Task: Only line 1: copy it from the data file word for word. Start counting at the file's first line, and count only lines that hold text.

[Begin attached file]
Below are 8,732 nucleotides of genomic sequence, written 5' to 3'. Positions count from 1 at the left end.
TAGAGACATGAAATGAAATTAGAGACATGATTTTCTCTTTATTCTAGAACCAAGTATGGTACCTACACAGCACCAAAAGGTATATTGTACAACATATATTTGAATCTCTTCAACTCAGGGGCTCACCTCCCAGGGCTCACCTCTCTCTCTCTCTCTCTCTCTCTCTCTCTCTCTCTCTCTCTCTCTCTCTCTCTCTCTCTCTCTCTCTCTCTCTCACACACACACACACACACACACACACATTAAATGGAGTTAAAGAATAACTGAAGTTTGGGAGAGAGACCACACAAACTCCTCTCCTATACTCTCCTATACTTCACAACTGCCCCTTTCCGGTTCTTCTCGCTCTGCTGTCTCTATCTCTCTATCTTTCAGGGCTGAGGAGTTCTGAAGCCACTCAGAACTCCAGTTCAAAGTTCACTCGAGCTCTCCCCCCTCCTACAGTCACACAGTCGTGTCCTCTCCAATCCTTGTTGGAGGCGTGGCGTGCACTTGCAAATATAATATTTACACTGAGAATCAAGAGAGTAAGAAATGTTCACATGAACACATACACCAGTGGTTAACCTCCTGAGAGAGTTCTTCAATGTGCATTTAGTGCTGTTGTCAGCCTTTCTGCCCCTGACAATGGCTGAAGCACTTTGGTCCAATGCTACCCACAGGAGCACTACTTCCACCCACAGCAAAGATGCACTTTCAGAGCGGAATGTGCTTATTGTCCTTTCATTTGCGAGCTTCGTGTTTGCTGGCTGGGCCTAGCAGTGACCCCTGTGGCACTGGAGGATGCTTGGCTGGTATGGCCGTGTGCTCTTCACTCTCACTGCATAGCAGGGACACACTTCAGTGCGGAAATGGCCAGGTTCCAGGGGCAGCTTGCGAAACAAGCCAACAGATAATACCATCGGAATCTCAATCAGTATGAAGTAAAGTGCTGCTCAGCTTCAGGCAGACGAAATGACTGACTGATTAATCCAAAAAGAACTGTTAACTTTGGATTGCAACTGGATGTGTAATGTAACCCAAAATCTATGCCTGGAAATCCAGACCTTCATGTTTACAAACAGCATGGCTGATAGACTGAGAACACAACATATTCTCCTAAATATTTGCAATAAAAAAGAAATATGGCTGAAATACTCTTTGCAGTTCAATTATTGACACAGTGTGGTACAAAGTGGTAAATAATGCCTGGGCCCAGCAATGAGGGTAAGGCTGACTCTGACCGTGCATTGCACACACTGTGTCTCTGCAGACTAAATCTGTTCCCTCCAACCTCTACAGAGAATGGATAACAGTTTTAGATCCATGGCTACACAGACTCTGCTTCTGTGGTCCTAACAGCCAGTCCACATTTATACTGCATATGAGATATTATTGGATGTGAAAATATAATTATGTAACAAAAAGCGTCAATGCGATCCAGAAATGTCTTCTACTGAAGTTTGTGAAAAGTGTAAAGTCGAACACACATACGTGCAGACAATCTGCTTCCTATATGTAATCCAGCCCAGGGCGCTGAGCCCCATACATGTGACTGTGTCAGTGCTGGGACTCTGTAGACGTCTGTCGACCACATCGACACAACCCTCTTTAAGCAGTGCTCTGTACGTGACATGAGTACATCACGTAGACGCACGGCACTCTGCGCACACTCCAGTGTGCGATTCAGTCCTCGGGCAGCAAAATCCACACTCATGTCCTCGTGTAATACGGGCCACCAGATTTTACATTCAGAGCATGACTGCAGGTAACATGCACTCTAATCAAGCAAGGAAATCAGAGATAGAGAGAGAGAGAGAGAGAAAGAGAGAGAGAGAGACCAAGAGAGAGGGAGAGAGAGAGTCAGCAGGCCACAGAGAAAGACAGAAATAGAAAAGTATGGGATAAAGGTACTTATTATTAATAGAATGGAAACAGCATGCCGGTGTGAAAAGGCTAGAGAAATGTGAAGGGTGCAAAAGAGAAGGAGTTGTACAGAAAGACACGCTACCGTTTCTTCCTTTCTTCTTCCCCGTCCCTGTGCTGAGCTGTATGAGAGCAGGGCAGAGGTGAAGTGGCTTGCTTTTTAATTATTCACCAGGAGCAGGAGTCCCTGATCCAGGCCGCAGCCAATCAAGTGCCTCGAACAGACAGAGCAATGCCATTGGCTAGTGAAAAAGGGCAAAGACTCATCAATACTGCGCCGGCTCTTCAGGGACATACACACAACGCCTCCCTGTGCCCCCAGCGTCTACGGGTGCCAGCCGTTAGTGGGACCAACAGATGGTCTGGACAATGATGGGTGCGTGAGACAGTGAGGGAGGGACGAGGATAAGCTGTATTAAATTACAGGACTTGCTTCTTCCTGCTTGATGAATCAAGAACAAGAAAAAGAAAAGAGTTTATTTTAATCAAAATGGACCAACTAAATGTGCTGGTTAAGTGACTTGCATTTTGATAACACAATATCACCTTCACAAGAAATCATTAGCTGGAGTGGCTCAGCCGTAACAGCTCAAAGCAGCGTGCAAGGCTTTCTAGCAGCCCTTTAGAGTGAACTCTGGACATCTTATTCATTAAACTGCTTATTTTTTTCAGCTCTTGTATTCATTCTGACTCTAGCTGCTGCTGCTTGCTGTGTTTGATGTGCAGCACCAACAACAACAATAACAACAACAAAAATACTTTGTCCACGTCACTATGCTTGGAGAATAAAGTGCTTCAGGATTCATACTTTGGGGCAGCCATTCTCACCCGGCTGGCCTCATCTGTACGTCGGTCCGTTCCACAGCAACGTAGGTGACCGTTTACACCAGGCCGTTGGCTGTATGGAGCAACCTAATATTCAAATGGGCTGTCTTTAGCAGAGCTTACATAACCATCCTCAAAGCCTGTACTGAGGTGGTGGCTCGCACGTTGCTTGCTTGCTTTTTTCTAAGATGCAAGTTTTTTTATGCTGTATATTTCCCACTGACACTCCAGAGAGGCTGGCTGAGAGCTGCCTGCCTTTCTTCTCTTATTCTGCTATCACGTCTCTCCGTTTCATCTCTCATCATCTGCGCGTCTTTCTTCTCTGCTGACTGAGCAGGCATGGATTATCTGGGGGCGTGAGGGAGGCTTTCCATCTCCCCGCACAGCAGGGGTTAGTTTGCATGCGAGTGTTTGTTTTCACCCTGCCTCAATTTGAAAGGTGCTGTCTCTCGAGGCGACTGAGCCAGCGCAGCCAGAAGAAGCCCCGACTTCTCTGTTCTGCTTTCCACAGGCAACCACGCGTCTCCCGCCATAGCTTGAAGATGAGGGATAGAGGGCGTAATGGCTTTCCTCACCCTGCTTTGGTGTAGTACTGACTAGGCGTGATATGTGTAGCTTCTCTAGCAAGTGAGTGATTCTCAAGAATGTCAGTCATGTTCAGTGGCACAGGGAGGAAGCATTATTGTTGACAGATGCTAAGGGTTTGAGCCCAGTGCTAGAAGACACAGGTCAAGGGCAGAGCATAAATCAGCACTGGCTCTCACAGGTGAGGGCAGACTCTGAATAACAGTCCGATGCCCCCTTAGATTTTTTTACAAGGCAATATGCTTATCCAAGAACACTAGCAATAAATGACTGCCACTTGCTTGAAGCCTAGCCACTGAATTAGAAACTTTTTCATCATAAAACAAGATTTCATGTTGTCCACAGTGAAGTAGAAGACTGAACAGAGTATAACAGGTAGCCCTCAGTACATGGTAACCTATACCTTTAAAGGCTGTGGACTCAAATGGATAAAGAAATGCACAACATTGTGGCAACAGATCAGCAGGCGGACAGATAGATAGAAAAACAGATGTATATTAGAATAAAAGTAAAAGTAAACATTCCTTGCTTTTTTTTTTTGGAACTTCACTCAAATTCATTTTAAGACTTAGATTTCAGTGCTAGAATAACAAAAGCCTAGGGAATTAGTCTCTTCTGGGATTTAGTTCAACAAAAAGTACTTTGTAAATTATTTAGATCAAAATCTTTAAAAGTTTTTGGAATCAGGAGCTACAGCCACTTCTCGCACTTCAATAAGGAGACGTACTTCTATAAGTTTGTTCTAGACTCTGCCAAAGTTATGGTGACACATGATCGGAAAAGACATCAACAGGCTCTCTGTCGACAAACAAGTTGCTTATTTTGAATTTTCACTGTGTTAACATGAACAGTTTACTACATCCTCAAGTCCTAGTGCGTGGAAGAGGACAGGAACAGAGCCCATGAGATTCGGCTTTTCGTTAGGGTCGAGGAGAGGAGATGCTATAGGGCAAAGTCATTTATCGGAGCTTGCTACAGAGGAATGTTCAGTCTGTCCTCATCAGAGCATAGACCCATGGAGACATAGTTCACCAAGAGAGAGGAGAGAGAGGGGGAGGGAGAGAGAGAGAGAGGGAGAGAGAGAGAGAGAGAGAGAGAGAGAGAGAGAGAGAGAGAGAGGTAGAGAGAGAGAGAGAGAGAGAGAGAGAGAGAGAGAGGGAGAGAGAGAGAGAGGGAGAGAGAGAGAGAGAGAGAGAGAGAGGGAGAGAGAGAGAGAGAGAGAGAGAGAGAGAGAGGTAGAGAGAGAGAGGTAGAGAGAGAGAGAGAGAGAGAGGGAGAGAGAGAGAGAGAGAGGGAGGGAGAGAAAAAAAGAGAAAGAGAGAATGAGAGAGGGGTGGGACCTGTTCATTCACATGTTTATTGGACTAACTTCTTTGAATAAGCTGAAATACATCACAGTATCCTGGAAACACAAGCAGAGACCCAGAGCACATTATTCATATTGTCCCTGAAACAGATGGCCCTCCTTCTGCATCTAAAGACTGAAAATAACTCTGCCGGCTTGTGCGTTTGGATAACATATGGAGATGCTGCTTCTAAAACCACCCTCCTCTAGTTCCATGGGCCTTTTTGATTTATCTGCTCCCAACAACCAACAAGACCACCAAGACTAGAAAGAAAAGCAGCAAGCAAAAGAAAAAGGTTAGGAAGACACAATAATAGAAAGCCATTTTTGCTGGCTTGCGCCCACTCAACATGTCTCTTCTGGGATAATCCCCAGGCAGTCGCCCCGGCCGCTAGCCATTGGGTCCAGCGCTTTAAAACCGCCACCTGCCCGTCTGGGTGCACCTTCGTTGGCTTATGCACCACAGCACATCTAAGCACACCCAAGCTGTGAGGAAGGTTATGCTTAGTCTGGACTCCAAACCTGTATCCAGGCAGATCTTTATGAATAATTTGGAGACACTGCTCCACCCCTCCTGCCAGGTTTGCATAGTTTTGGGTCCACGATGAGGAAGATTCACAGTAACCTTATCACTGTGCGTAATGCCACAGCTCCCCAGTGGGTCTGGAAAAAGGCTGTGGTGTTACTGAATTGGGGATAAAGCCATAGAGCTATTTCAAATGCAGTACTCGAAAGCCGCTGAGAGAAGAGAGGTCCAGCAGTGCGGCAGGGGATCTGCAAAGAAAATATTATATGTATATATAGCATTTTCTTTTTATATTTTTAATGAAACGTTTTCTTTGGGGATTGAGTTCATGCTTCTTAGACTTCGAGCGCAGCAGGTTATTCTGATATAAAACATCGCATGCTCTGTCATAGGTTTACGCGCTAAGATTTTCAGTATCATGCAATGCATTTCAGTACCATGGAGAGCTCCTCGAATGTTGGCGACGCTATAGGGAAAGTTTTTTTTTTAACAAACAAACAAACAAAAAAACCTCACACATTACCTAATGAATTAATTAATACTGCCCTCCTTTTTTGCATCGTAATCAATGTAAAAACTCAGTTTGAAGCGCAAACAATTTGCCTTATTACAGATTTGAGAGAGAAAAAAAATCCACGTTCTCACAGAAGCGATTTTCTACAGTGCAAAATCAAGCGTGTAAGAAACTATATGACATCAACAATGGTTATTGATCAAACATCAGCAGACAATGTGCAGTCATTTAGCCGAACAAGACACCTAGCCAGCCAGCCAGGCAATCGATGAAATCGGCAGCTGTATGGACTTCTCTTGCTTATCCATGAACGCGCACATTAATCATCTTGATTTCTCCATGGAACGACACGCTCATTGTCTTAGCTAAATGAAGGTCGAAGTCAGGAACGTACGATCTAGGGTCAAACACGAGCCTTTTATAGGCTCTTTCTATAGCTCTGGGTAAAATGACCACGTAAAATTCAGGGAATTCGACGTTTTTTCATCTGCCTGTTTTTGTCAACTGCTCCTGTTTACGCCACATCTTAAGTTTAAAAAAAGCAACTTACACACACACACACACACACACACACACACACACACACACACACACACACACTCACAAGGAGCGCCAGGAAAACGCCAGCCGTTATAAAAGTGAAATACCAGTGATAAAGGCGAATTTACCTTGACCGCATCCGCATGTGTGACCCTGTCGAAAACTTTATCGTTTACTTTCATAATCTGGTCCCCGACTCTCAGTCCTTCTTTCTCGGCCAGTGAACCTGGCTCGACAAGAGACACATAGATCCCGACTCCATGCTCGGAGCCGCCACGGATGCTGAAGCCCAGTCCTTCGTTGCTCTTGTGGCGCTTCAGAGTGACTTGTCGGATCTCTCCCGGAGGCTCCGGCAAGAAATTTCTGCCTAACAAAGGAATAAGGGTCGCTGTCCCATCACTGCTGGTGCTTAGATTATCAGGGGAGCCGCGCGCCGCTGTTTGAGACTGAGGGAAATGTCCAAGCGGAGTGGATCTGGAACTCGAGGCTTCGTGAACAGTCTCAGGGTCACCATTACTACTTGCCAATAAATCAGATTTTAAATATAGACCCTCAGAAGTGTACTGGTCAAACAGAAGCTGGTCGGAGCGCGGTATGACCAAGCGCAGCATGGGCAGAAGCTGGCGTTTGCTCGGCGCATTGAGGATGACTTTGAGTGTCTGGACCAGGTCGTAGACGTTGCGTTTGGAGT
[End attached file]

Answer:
Below are 8,732 nucleotides of genomic sequence, written 5' to 3'. Positions count from 1 at the left end.